U.S. flag

An official website of the United States government

Skip Header

The Impact of the 2007-2009 Recession on Mothers’ Employment

Written by:
Working Paper Number SEHSD-WP2011-29


In all recent recessions, men’s unemployment has been higher than women’s because they are disproportionately likely to be concentrated in cyclical industries such as construction and manufacturing. This recession has been particularly severe for men and women, as they are both experiencing unprecedented levels of long-term unemployment, along with declining wages. Because of the severity of the recession, married mothers of young children may have increased their labor force participation to compensate for their husbands’ under- or unemployment. Using 2006 and 2010 American Community Survey data, I show that married mothers’ increased labor force participation likely occurred in households that were less economically disadvantaged prior to the recession. The demand for married women’s employment should have been stronger in households where men were employed in industries that were hard-hit by the recession. However, employment rates were lower among women married to men with lower earnings who are or were employed in construction and agriculture, the two industries with the highest levels of unemployment. Because their wives were less likely to be employed prior to the start of the recession, they may have been at a stronger disadvantage in obtaining employment in a tight labor market without recent job experience.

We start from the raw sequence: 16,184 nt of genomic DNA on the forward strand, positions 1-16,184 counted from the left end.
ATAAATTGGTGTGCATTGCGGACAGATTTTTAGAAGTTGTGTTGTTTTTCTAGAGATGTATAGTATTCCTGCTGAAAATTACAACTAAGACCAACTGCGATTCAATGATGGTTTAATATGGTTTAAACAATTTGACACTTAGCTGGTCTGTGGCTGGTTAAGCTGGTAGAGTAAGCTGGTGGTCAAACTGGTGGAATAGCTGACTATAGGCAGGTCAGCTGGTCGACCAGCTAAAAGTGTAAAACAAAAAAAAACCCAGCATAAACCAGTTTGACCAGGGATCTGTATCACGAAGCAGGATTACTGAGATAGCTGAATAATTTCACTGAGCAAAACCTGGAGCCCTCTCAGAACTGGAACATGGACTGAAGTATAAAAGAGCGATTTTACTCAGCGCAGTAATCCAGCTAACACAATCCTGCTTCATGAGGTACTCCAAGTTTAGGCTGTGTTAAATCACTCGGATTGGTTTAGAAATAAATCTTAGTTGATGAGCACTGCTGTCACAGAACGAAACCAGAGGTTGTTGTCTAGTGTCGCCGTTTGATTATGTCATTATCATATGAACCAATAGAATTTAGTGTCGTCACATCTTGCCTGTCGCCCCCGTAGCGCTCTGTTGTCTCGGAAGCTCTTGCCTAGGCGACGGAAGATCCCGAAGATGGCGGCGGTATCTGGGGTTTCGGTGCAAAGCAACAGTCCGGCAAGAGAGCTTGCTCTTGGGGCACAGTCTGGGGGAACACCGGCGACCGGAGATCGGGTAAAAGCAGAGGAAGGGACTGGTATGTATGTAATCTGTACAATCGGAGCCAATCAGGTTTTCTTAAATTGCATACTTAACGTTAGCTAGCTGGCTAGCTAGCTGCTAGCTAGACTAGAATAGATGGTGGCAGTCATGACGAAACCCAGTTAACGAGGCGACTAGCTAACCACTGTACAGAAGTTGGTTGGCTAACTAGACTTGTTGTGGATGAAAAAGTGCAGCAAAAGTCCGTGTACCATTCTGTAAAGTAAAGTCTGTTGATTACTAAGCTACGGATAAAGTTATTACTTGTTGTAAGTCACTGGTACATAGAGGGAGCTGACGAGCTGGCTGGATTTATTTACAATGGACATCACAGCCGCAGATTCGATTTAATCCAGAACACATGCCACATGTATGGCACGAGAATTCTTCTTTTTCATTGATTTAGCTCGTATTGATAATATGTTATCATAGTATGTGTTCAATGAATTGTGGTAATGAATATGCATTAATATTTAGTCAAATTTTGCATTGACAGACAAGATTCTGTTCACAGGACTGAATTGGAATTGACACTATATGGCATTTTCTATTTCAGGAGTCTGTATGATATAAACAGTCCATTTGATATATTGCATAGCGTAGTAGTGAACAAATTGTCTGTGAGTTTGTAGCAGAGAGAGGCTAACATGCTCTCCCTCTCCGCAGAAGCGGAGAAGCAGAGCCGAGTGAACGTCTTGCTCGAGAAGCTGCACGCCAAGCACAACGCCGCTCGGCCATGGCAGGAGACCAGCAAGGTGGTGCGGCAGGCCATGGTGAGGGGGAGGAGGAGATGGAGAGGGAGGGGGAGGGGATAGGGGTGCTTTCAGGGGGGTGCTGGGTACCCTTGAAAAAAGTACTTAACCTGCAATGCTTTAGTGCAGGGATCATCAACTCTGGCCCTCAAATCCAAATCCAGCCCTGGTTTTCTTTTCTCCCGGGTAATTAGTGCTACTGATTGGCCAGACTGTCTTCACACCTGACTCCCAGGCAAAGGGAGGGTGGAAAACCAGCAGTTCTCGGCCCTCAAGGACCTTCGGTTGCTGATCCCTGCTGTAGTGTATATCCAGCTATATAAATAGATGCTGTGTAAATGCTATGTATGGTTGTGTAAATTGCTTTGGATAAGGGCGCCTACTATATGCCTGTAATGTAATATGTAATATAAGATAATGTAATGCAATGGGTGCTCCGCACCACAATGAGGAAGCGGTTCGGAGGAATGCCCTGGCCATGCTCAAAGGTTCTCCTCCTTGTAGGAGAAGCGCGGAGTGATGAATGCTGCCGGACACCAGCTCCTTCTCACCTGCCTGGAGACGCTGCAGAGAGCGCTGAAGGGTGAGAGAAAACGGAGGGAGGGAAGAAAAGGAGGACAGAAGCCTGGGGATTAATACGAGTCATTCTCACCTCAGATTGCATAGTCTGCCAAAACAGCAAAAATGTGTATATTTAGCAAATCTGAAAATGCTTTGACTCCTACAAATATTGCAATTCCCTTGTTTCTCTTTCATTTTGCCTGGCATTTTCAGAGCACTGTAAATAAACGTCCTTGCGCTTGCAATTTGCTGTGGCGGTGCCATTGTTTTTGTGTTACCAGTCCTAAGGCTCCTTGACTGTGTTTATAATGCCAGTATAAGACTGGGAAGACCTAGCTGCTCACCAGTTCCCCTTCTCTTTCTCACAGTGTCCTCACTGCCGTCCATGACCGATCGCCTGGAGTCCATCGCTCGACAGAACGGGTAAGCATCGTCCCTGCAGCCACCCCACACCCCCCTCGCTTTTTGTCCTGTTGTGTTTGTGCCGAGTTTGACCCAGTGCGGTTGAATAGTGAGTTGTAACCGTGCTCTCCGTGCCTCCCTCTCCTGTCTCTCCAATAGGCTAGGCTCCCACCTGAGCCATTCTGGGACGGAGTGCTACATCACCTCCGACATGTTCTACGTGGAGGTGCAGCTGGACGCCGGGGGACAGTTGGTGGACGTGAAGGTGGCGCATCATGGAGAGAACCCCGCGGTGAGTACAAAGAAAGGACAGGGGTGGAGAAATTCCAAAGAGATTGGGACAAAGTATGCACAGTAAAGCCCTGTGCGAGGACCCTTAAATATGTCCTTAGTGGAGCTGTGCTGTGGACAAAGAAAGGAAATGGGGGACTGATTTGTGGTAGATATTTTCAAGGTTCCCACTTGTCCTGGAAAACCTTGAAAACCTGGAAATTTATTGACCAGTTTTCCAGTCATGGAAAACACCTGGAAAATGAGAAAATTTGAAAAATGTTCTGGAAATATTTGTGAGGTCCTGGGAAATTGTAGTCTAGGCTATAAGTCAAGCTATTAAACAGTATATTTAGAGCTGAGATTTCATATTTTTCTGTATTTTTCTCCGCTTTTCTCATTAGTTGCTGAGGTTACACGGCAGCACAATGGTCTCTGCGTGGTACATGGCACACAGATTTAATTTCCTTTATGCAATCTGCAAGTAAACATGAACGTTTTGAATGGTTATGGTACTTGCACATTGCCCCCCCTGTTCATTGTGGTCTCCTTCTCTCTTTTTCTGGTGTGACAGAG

Related Information

Page Last Revised - October 8, 2021
Is this page helpful?
Thumbs Up Image Yes Thumbs Down Image No
255 characters maximum 255 characters maximum reached
Thank you for your feedback.
Comments or suggestions?


Back to Header